They are also essential in a sustainable farming rotation even if the land would be suitable for growing crops. The nitrogen, organic matter and nutrients that they put back into the land through their eating, pooing, eating and pooing technique can’t be beaten by any chemical fertilisers, particularly in an organic system.

Sheep are even better. They require almost no extra feeding, so they can just graze freely on the upland land in the UK where no crops could ever grow and actually help the biodiversity in so many ways. Take for example the hill farms in Wales, where sheep have grazed for centuries. The action of them grazing the longer grasses and their feet breaking the surface of the ground allow rare heathers and other plants to grow. It also suppresses the growth of highly flammable and invasive gorse. The action of them eating and pooing out seeds spreads those plants across larger areas.

But silly me, I’m forgetting gas emissions, which is what veganuary has been sold on.

Many would say that the uncroppable land should be returned to forest as that would be a better carbon store. Well once again a simplistic look at this and it makes sense, but carbon sinks aren’t always obvious. Our grasslands are an enormous store in themselves and the humble upland peat bogs, which are protected and maintained through a mixture of controlled burning and grazing, are actually a bigger store of carbon in the UK than all of the forests combined. They also have the added benefits of purifying water, often mitigating flooding and providing a home for rare species. In fact, they beat nearly every system when it comes to carbon storage.

The health of the earth is about a huge amount more than gas emissions and trying to tackle the issues one thing at a time is clearly not going to work. Therefore, we need to be cutting down greenhouse gases, improving habitats to increase biodiversity and protecting species on the brink, while reducing our impact on the earth through the production of waste, whether plastic, glass, metals or chemicals.

We need to stabilise population growth and limit the creation of new man-made environments, such as cities and farmed areas. And all this while also looking ahead to what is coming next, whatever it may be.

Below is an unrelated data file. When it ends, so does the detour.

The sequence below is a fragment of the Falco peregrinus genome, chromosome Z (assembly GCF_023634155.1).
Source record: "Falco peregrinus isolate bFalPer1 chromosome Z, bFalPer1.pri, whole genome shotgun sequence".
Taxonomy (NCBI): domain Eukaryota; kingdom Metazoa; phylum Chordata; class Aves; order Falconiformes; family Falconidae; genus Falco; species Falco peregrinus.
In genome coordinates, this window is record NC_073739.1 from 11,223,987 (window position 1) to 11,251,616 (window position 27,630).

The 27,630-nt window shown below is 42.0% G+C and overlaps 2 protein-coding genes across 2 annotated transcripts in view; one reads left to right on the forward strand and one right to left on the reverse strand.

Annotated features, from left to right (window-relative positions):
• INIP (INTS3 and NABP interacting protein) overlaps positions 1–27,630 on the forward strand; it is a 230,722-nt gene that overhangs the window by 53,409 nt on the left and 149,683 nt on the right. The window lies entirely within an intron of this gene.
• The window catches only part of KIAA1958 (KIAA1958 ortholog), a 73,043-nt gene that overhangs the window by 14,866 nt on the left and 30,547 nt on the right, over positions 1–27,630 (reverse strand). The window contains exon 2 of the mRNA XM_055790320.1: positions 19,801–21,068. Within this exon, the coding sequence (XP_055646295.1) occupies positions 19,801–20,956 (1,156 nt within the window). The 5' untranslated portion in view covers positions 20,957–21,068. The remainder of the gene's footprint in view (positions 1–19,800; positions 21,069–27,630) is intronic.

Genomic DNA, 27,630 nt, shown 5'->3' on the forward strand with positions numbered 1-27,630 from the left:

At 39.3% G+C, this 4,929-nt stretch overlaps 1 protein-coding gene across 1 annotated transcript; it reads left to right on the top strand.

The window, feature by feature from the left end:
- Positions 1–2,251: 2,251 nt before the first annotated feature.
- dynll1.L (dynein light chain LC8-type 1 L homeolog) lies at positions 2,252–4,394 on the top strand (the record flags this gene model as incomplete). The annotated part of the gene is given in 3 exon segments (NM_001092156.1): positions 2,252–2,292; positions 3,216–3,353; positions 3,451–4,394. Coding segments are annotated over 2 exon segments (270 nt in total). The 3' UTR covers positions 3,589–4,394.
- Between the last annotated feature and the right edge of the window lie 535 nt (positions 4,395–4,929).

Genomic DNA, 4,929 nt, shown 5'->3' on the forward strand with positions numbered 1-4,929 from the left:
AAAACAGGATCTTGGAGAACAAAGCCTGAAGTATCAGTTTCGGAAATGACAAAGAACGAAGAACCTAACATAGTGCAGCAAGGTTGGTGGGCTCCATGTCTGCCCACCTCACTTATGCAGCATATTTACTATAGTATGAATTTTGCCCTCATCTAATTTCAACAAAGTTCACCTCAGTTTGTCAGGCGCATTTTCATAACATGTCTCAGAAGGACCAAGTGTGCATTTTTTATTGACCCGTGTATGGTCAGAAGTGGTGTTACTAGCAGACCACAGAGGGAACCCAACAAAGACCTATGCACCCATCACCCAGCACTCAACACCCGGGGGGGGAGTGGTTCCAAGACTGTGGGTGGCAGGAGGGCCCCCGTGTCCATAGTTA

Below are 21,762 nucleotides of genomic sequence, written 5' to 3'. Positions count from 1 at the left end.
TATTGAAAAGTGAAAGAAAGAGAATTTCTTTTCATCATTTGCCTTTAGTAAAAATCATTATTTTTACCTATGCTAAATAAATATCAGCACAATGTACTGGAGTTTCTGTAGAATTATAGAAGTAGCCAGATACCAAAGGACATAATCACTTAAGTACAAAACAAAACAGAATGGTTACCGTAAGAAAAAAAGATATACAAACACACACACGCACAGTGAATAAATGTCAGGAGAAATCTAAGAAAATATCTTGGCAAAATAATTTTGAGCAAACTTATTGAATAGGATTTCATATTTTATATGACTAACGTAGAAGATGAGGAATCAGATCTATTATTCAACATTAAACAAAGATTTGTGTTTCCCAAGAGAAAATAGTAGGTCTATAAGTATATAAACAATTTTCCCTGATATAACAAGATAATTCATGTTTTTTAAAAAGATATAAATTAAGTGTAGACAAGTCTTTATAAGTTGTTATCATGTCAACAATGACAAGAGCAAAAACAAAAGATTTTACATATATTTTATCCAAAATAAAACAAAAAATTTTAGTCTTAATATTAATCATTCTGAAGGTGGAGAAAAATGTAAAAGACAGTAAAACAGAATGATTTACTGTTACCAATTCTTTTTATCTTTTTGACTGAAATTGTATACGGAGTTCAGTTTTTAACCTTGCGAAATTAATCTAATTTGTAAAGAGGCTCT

That’s clearly all a bit much to think about while choosing what type of bean you should put in your vegan chilli, so what’s the answer?

Well for me it’s #organuary and moderation. If you really care about the future of our planet you need to think about every part of our delicate ecosystem. Organic agriculture still has a long way to go too (there are big issues with plastics being used heavily on organic products at the point of sale), but it’s a set of standards which are constantly being developed to reduce our impact on the earth.

So why not be a little less extreme and simply:

- Lower the amount of meat you eat to just a few times per week and make sure it's organic.

- Switch as much of the rest of your food as you can afford to organic, particularly your fruit, veg, milk and eggs.

- Try to eat more seasonal local produce from the UK and Europe. The closer to home, the better.

- Don’t buy flowers: The vast environmental impacts of growing something simply to look pretty for a few days are terrible in the UK and around the world.

- Cook your own food rather than eating pre-packaged so that you know what’s in it and to waste less packaging.

- Try to waste less of what you do make and freeze leftovers. This is important; wasted food in the UK has about the same carbon footprint as all plastic waste.

I imagine if you’re well informed you will have said ‘yeah but…’ to many of the things I wrote, but that’s my whole point. The whole argument is nuanced, it’s not in any way as simple as cutting out whole food groups and not expecting massive repercussions. It’s about being as informed as possible, particularly if you’re going to start waxing lyrical about things and trying to affect others.

So next time you mash your deforestation causing avocado on your GM wheat toast, after your orangutan killing palm oil and olive spread, to have on the side of you starvation causing quinoa salad and drought causing almond milk smoothie, have a thought for those peat bogs in our uplands and the ancient hay meadows of the Westcountry, and maybe just eat your roast dinner.